After my week off in San Antonio last week, I’m back at ‘er this week and that includes a return to my basement functional strength and core mat routine all set to some hip vinyl, in my underwear because, hey, why not. It’s cold as fuck outside now that Old Man Winter has decided t wake up and I’ll be running stupid hills later on while HRH swims, so I may as well enjoy the warmth of being inside while I have the opportunity. This afternoon’s listen then is the ‘For Those Who Love‘, by Kingston, Ontario duo, P.S. I Love You.
I remember exactly where I was when I first heard the title track from this album. I was at The Sanctuary here in Ridgeway enjoying a few craft ales and tapas with Kelly when I was like, “What the hell is this? It’s fucking awesome!” And that was my first introduction to the band. I couldn’t find the album though but I did end up purchasing others and, ultimately, became a fan. On Boxing Day, however, I found the entire album on the Paper Bag Records site at a 30% Boxing Day discount – ka-ching!
The album was released in July of 2014; their 3rd full length album and it’s, well, “scrappy”. It’s self-deprecating guitar rock at it’s finest that finds the band seemingly freaking out about their inability to handle life’s peculiar uncertainties. The title track – my far and away favorite – is over six minutes long and about half of it is earmarked for a funk-grunge jam session; it arrives backed by a washed out remix courtesy of chillwave diehards Teen Daze. ‘For Those Who Stay’ was also the first single, so this is clearly not a band who’s going out of their way to expand their reach. P.S. I Love You might not have a legitimate crossover, go-for-broke, all-singles album in them, but if they did, it would probably sound like this. ‘Brain Dead Day‘ and ‘Limestone Radio‘ are equally awesome and could just as easily fall into this same boat; both showcasing unencumbered acoustic balladry and heavy guitar riffs slapped together with a certain New Wave chorus.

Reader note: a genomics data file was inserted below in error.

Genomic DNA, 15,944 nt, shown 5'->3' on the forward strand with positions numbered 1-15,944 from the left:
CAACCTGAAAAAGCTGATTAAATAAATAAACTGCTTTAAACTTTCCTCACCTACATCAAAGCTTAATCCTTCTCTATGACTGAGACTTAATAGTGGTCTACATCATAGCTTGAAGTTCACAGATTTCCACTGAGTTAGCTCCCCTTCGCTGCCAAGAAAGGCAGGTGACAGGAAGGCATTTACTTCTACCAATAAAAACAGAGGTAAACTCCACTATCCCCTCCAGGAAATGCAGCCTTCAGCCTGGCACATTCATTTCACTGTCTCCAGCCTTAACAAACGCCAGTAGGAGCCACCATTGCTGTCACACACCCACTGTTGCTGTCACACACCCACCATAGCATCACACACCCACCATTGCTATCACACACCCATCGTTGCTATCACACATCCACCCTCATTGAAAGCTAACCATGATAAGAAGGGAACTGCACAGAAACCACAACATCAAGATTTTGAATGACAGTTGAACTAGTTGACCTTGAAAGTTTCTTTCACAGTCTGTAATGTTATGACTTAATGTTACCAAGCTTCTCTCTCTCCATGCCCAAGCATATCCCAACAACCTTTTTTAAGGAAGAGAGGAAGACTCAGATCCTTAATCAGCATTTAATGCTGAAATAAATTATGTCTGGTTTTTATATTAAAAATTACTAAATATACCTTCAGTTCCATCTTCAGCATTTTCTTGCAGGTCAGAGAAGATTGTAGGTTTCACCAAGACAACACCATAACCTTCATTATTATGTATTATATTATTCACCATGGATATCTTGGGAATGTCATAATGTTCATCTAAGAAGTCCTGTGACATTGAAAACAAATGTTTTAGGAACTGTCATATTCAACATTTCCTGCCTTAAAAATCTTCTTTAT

And that just Side One!
Side Two is just as engaging with highlights coming from the opening track ‘Afraid of the Light‘, which is a touch-the-face-of-God rock anthem that sounds like Saulnier tried to write a song for the Olympics and the awesome headbobber (not to mention aptly named) that is ‘More of the Same‘.
This is good Canadiana shit.
Compared to the murky, macabre ‘Death Dreams‘, the album practically sparkles, as it was recorded in a “proper” studio and with a lot of what Saulnier calls “fancy gear”. Small indulgences creep in, as there’s often a third guy playing on any given song, contributing ARP string ensemble, piano, field recordings, Hammond B-3, stylophone, and other keyboards they proudly specify in the liner notes. The arrangements are incrementally more complex, though the stylistic range on ‘For Those Who Stay’ is by far the bands expansive move yet – ‘In My Mind At Least‘ sneaks in mid-period Cure jangle before ‘Advice‘ lays back in the pocket with bloozy amble.
Oh, and on a completely shallow and cosmetic level, I simply LOVE the album cover which depicts an old door sitting on the bottom of a sea floor, all flushed with aquatic blues and greens. I recognize that the above photo probably doesn’t do it any justice but it’s awesome – trust me.